“Are you sure you don’t want me to spend the night?”
“Go home, Dana.” They were the first words she’d heard him utter since her siblings had left and he’d said his good-byes.
“I could call Lenny,” she offered. “He and the kids, they’d understand.”
“Go home, Dana,” Frederick repeated in his low, gravelly voice. “I don’t want you here.”
His abrupt words hurt, but Dana was determined not to let it show. Not until she was home, tucked in the comforts of her husband’s sympathetic arms at least. “All right. I’ll just take one more turn and make sure all the lights are off downstairs then.”
She hesitated before closing the door to her father’s study. Her hand fiddled over the doorknob. Worry nagged at her as she bit her bottom lip and wondered whether she should say something. The inner mother in her won. “I do hope you’ll try to remember to eat, Daddy. Even if it’s just a little bit. And even if you’re not feeling the least bit hungry. I’ve marked all the Tupperware in the fridge. All you have to do is pick what you’d like and pop it in the microwave for a minute or two.”
“I’ll check on you tomorrow.”
Dana knew her father wanted to be left alone, but she had to say it anyways. Even if it meant disturbing him and risking his ire. “I love you, Daddy.”
And then the door clicked. Tears streaming down his face, Frederick whispered back, “I love you too, baby.”
But it was too late. It was always too late.
With his legs spread out in front of him, Frederick closed his eyes and settled in for a long night. He’d slept in his armchair every night. He preferred it to his bed where his wife had lay when she breathed her last breath.
For fifty-one years they’d shared the same bed, and Frederick wasn’t ready to sleep in it alone.
The exhaustion of the week took over, and before Frederick could stop it, he’d slipped into his dreams. His memories. His past.
Birds chirped brightly in the distance as bells chimed loudly closer to home. The doors to the parish church were thrown wide open in expectation of the crowds that would come. It amazed Frederick how quickly they had managed to throw everything together. He was still reeling from the whirlwind of activities that had taken place since that fateful night when he’d been reunited with Anne Elliot at her aunt’s house party. He’d loved her for so long that it still seemed inconceivable to him that in a few, short hours she would be Anne Wentworth.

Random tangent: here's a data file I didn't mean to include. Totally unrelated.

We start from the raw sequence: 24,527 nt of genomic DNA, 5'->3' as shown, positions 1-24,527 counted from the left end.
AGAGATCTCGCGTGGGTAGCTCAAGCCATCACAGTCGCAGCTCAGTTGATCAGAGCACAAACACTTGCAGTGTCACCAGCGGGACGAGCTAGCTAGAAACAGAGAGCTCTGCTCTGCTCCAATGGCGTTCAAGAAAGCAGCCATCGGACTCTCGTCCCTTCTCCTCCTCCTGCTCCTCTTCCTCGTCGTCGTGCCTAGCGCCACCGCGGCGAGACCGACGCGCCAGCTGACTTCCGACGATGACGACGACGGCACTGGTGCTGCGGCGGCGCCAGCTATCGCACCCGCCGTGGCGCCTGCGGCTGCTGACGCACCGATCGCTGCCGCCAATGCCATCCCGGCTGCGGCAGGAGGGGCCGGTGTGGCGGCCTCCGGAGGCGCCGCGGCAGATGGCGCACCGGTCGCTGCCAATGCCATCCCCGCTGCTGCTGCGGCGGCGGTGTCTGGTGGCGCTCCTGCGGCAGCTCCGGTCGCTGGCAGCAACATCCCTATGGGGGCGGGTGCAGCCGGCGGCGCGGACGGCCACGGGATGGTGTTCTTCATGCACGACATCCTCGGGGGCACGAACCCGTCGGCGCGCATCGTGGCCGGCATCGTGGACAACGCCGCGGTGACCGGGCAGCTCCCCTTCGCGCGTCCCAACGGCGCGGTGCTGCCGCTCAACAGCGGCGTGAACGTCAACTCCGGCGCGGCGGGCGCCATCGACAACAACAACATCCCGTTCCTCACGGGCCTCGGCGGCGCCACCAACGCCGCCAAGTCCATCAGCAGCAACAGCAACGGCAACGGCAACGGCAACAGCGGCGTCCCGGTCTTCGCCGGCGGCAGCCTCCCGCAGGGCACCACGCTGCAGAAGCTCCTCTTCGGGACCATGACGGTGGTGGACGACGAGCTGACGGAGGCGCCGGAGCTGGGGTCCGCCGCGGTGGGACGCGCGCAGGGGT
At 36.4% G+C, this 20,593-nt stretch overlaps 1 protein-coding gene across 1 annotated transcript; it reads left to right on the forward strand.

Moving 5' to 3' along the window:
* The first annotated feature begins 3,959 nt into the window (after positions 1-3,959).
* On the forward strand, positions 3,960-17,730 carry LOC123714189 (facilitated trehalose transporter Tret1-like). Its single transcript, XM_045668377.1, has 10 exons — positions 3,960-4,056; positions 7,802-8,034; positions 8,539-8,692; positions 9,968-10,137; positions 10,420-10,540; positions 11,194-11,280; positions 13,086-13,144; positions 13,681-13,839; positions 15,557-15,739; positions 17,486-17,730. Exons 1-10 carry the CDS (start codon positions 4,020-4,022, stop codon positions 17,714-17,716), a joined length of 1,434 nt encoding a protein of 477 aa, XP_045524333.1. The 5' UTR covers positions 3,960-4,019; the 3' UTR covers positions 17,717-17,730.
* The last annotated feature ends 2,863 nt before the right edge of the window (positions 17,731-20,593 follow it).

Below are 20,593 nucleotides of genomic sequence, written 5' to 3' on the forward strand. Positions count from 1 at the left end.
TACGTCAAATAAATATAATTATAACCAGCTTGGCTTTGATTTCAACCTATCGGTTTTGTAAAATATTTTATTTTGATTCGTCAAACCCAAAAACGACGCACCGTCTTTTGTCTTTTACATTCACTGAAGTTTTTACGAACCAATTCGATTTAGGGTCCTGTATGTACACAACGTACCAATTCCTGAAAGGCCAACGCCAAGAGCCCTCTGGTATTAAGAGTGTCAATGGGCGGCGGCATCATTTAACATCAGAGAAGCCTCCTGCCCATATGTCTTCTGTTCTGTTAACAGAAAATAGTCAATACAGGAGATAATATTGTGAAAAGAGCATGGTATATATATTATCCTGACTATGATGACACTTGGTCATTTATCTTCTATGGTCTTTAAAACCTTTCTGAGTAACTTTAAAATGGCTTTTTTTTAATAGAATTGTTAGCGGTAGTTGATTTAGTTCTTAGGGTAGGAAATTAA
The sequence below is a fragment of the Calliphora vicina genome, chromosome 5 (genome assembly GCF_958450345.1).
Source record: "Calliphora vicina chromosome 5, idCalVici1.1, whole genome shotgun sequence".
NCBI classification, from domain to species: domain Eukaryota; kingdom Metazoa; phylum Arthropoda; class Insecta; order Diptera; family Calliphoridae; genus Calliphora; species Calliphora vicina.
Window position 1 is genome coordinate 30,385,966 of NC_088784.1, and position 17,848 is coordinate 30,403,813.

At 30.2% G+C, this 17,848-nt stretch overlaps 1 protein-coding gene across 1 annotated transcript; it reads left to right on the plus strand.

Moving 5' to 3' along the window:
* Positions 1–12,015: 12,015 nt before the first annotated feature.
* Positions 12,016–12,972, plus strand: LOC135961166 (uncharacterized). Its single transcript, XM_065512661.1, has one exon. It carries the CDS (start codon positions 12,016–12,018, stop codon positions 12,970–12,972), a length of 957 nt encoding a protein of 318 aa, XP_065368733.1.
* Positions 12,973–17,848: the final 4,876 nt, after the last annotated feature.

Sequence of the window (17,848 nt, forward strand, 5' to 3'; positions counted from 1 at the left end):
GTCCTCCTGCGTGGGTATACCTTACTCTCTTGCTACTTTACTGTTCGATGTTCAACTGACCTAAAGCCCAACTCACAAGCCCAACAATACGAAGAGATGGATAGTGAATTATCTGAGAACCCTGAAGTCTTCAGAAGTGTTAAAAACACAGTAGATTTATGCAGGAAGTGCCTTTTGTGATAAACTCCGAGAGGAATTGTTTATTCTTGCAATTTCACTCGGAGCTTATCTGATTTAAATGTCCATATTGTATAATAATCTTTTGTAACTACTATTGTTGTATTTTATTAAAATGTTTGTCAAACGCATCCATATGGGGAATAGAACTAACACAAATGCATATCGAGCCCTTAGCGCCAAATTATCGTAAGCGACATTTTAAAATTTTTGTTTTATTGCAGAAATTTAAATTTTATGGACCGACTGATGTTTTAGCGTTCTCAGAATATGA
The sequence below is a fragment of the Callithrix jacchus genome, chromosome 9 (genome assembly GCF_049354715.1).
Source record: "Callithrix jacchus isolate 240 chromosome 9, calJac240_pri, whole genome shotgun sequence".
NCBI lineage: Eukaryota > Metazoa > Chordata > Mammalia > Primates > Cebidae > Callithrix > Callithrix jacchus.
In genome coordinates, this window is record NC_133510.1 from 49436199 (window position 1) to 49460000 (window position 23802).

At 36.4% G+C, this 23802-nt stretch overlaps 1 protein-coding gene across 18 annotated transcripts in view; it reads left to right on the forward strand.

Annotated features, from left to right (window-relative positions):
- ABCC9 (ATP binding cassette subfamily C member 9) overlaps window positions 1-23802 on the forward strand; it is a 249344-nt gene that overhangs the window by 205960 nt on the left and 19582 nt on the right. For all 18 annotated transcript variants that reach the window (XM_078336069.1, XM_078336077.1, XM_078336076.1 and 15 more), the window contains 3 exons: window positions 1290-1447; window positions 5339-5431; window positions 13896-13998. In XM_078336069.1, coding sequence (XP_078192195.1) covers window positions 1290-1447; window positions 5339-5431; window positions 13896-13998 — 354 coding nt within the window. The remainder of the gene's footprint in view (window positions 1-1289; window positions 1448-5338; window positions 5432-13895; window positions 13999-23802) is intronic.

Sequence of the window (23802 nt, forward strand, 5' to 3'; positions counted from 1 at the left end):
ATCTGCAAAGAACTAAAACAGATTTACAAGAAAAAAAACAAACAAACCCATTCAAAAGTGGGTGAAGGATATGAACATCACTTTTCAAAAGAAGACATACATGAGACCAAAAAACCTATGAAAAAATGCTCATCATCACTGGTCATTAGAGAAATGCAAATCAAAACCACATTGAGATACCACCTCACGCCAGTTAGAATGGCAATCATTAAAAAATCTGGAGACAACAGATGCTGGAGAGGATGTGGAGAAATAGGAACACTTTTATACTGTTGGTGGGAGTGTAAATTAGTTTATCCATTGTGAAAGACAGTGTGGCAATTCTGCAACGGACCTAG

Just last night, he’d been lying wide-awake in his bed, wondering if he was gliding through some sort of very realistic dream. Only a half-dozen self-inflicted pinches had managed to convince him that finding Annie was very real.
Frederick still remembered with perfect clarity the first time they’d met, and all the other times they’d met afterwards. He remembered the joy he’d seen in her face the first time he’d presented her with a gift. And he still remembered how he’d felt after the first time they’d kissed. He willed himself to not remember the years in between then and now, their years of separation, and the pain he’d felt when he thought she’d been the one to turn away from him for good.
There were a few moments in the past weeks where Frederick had wondered what would have happened if he’d been a little more persistent, and not so quick to turn away when he’d been told that Annie didn’t want to have anything more to do with him. Maybe it wouldn’t have taken them so many years to find one another.
Words of speculation. They did nothing to further his cause now. Frederick was determined to not think about it anymore. Their past had been discussed, resolved, and put to bed. Neither of them wanted to dwell on the past. They both wanted to move on, and to face their future together. Even the lingering anger Frederick had felt towards Annie’s father and older sister had turned into pity when they’d finally met last week.
How the times had changed. Once upon a time, Frederick hadn’t been good enough for Anne’s father or older sister. His pedigree hadn’t been pure enough and his pockets hadn’t been lined enough. Everything about him hadn’t been enough. With nothing to recommend himself but the love he felt towards Anne, Frederick had been summarily dismissed from the Elliot household. But all that had changed.
It was amazing how the jingle of coins in one’s pocket could instantly change people’s attitudes. When he was reintroduced to Anne’s father and older sister, he’d been heartily embraced. Frederick knew that it was more than just the fact that he was now a wealthy, well-respected man that had them so favorably disposed towards him. It was also because their own situation had become so reduced during the intervening years. Frederick hadn’t a doubt that the Elliot’s held some hope that Frederick might offer them some financial assistance.
It grated to think that he, Frederick Wentworth, the suitor once scorned, was now supposed to help those that had done the scorning. But he’d do it for the sake of his fiancée, whom he knew still loved her family in spite of all their faults. Her capacity to forgive was just one of the many things that he loved about her.
And with that thought, Frederick put all other thoughts about Walter Elliot and Elizabeth Elliot to rest. They and the part they’d played in his past were simply not worth anymore of his concern. On his wedding day, Frederick wanted to look only to the future.